Boat is Full, The (1981)

Director: Markus Imhoof

Stars: Tina Engel, Renate Steiger

Release Company: Home Vision Entertainment

MPAA Rating: NR

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The Boat is Full


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I'm not a big fan of Holocaust movies. Many are poorly constructed and never delve deeply beneath their characters, simply because it's not necessary when dealing with such a weighty subject. Most audiences are ready to soak up any Holocaust-related film and declare it a necessary "must see" to once again witness "man's inhumanity to man" and remind us of an event that must "never be forgotten." It almost seems that any filmmaker desiring a positive response and award considerations can turn to the Holocaust and churn out such a project—more worthy than typical Hollywood summer junk, but still a well-established formula flick.

That's why a Holocaust-related film needs a different twist to work effectively, and that's what makes Markus Imhoof's Boot ist voll, Das (The Boat is Full) so worthwhile. Some natural comparisons to The Diary of Anne Frank are inevitable, but this story doesn't go for tear jerks and romanticism; it seeks to expose history. Winner of five 1981 Berlin Film Festival awards and Oscar-nominated for Best Foreign Language Film in 1982, Imhoof's film received very little play in U.S. theaters at the time and has been relegated to dust-covered video shelves over the years. It's not the kind of "feel good" Holocaust story that mainstream viewers seek out.

Based on Alfred A. Haesler's The Lifeboat is Full, Imhoof's film explores Swiss complicity during World War II. At that time jurisdiction over naturalization was transferred to the police reluctance and thousands of Jewish applicants for naturalization were denied, even if they had been born and raised in Switzerland. Despite official neutrality, Switzerland provides very limited service for refugees; otherwise, they could become overrun. Thus, they find themselves in a "Twilight Zone" of sorts—a difficult balancing act to avoid pissing off German Nazis while retaining basic humanity. Swiss villagers find they must often perform double duty, and report illegal aliens for deportation back to Germany and certain death. Of course, the Swiss also had their fair share of racists and xenophobes, who had no qualms against turning Jews in to Nazi authorities.

Imhoof's minimalist film begins starkly, as if it's a theatrical set piece with a single worker building a wall. Soon we see a group of men walling up a railroad tunnel and making an anti-Semitic joke. It's during World War II, but the workers aren't Nazis—they are Swiss. Among the ways that Switzerland assisted the Nazi regime was closing potential escape routes and guarding its borders.

A small band of Jewish refugees sneak across the German border through cover of darkness and beautifully framed train engine smoke, as Nazis capture less fortunate comrades—asking one middle-aged woman if she prefers to be thrust into the engine furnace face first or feet first. Now in Switzerland, the six refugees hide out in a barn and persuade the proprietress (Renate Steiger) of an inn to feed them breakfast when they are discovered. She soon empathizes with their plight and agrees to put them up in the inn. She also impulsively decides to ignore the meat rationing laws and serves up generous helpings of ham to her Jewish guests. While they are virtually starving, they are still taken aback by the thought of eating pork (all deftly handled in an understated manner).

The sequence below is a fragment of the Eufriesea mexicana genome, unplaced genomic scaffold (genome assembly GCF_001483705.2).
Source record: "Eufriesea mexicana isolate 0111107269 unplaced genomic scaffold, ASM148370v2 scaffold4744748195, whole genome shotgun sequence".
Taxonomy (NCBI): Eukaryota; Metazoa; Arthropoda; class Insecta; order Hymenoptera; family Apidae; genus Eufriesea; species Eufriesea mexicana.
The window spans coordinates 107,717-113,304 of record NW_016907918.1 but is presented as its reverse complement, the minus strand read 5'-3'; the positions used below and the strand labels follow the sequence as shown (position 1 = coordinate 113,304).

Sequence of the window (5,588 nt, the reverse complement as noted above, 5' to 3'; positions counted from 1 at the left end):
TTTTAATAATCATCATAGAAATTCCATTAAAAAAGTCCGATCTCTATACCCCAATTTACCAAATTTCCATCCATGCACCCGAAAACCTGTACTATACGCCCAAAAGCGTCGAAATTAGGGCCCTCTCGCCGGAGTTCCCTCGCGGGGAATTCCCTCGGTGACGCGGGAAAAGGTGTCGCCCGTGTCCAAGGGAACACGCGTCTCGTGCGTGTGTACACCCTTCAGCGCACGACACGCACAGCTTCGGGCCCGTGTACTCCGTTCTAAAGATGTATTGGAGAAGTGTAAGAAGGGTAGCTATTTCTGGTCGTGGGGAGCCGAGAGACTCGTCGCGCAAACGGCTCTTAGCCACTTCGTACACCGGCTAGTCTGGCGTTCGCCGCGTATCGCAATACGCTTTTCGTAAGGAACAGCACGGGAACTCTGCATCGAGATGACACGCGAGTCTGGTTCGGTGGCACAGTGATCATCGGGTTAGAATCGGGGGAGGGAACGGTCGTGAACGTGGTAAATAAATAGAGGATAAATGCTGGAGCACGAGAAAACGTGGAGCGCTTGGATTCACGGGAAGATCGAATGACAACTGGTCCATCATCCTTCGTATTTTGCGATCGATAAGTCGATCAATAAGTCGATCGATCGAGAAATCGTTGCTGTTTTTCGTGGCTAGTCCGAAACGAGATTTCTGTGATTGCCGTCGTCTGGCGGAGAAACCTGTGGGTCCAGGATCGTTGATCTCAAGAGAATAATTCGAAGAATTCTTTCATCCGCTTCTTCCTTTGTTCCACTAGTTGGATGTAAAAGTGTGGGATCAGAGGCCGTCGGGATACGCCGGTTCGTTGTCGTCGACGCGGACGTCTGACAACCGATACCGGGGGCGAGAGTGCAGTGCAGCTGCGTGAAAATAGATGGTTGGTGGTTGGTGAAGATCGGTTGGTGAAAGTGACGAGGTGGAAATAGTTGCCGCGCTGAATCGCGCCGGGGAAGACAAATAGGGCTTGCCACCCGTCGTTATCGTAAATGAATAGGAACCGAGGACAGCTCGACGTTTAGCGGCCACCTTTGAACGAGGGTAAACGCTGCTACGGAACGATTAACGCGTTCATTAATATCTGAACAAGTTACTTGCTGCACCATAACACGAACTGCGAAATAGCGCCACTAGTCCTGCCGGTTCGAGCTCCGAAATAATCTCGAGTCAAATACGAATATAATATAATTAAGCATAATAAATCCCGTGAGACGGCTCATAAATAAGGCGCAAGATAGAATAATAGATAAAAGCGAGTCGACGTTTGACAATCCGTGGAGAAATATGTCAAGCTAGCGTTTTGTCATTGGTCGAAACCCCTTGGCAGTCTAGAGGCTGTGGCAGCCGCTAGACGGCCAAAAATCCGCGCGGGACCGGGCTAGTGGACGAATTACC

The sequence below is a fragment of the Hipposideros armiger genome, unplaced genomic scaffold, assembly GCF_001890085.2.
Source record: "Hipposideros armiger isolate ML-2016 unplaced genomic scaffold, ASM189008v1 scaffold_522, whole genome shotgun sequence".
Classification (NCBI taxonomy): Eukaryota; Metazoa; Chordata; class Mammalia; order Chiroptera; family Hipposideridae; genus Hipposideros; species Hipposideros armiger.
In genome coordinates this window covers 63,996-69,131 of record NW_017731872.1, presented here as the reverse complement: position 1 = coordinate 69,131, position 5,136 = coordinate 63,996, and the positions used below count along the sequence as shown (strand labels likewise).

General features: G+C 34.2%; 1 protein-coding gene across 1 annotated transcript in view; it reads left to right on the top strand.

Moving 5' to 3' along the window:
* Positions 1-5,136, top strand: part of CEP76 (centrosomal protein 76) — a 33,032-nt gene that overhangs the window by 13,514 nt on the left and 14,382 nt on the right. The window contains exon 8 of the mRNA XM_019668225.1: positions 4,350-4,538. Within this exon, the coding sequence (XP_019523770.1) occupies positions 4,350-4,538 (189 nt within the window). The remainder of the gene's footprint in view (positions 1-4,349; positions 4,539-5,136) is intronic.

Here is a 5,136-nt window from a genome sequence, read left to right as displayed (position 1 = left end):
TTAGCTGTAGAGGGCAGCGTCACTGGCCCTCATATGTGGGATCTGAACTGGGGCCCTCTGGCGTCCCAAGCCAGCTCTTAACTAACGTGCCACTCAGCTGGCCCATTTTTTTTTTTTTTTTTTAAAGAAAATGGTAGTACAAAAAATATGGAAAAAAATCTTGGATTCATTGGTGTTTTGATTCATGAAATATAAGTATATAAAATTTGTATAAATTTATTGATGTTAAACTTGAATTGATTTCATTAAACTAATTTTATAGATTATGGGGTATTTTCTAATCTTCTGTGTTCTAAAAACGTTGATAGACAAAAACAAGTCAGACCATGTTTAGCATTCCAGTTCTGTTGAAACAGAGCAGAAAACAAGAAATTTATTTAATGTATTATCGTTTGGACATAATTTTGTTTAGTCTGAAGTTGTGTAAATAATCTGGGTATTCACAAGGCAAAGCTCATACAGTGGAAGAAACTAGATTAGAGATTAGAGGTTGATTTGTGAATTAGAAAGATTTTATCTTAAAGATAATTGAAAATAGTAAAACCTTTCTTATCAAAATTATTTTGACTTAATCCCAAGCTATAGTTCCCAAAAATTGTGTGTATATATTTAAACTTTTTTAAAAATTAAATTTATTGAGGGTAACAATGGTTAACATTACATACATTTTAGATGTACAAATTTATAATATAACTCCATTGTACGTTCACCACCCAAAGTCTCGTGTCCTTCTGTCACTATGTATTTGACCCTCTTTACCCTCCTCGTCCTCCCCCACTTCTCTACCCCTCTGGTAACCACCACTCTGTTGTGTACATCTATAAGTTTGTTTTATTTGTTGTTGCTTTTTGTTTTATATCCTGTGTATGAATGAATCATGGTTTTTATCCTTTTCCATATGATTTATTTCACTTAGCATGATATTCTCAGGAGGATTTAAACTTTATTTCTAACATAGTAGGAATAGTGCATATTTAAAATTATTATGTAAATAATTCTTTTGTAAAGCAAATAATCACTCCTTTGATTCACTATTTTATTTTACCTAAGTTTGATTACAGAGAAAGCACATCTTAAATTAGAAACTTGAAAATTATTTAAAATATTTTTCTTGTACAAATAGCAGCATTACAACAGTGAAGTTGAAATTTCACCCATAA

One of the refugees, Judith Kruger (Tina Engel), desperately wants to see her husband, who has been imprisoned for two years. She makes contact with Dr. Bartschi (Ernst Stiefel) and learns that their best chances for remaining in Switzerland rest with them posing as a family. Refugee families with children under 6 are allowed to remain, as are deserting Nazi soldiers. There is a young boy in the motley group, but their biggest challenge will prove difficult. While the other five speak fluent German, the boy speaks only French. Can they convince the child to remain mute 100% of the time?

Other conflicts remain. The elderly man can suitably pass as a grandfather, but he insists on flaunting his Jewishness by continually wearing his yamika. Even more challenging is Judith's choice for a faux husband. She's obviously much more comfortable with her younger brother, but no one would believe that she was married to the young teen. More suitable age-wise would be the Nazi deserter, but Judith can't stand him. To demonstrate the unnaturalness of this "family," they pose uncomfortably for a picture. As difficult as it is to capture a single moment with a semblance of family "chemistry," imagine what lies ahead.

This provides suspense aplenty throughout the 101 minute running time. Told simply, the narrative relentlessly plows through unfamiliar turf as far as Holocaust movies are concerned. Abandoning the usual sentimentality, Imhoof captures a little known facet of these unfathomable times. And that's what makes this an especially effective Holocaust film. The Boat is Full unsympathetically exposes this darker side of Swiss history, yet also steadfastly refuses to affix blame—making this overlooked film one of the more credible accounts of the Holocaust. Give credit to Home Vision Entertainment for bringing this film back to life through a new DVD release; it should gather less dust this time around.

 


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